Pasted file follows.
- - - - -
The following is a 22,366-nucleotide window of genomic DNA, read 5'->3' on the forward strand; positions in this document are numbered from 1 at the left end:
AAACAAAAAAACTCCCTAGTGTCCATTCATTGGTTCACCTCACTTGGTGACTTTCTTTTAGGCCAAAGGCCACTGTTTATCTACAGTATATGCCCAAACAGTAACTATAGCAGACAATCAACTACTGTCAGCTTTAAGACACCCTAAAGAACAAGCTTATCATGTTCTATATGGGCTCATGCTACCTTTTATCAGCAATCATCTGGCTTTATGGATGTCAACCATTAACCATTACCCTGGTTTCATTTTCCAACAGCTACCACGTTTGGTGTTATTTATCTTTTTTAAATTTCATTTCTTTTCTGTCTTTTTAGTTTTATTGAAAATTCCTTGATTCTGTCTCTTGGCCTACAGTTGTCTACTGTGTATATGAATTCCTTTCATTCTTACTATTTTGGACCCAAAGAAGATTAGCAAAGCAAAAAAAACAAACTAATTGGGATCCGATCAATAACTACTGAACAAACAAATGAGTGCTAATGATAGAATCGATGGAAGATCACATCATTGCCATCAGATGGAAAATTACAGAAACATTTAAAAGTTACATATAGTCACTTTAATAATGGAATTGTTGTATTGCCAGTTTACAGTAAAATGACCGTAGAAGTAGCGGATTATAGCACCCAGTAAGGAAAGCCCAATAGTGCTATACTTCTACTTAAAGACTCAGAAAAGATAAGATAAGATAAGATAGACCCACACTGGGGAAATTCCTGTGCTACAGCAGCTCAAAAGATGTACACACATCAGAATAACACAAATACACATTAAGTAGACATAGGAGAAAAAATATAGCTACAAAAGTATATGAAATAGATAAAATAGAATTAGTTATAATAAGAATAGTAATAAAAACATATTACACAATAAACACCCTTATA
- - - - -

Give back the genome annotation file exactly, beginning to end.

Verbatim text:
The following is a 22,366-nucleotide window of genomic DNA, read 5'->3' on the forward strand; positions in this document are numbered from 1 at the left end:
AAACAAAAAAACTCCCTAGTGTCCATTCATTGGTTCACCTCACTTGGTGACTTTCTTTTAGGCCAAAGGCCACTGTTTATCTACAGTATATGCCCAAACAGTAACTATAGCAGACAATCAACTACTGTCAGCTTTAAGACACCCTAAAGAACAAGCTTATCATGTTCTATATGGGCTCATGCTACCTTTTATCAGCAATCATCTGGCTTTATGGATGTCAACCATTAACCATTACCCTGGTTTCATTTTCCAACAGCTACCACGTTTGGTGTTATTTATCTTTTTTAAATTTCATTTCTTTTCTGTCTTTTTAGTTTTATTGAAAATTCCTTGATTCTGTCTCTTGGCCTACAGTTGTCTACTGTGTATATGAATTCCTTTCATTCTTACTATTTTGGACCCAAAGAAGATTAGCAAAGCAAAAAAAACAAACTAATTGGGATCCGATCAATAACTACTGAACAAACAAATGAGTGCTAATGATAGAATCGATGGAAGATCACATCATTGCCATCAGATGGAAAATTACAGAAACATTTAAAAGTTACATATAGTCACTTTAATAATGGAATTGTTGTATTGCCAGTTTACAGTAAAATGACCGTAGAAGTAGCGGATTATAGCACCCAGTAAGGAAAGCCCAATAGTGCTATACTTCTACTTAAAGACTCAGAAAAGATAAGATAAGATAAGATAGACCCACACTGGGGAAATTCCTGTGCTACAGCAGCTCAAAAGATGTACACACATCAGAATAACACAAATACACATTAAGTAGACATAGGAGAAAAAATATAGCTACAAAAGTATATGAAATAGATAAAATAGAATTAGTTATAATAAGAATAGTAATAAAAACATATTACACAATAAACACCCTTATA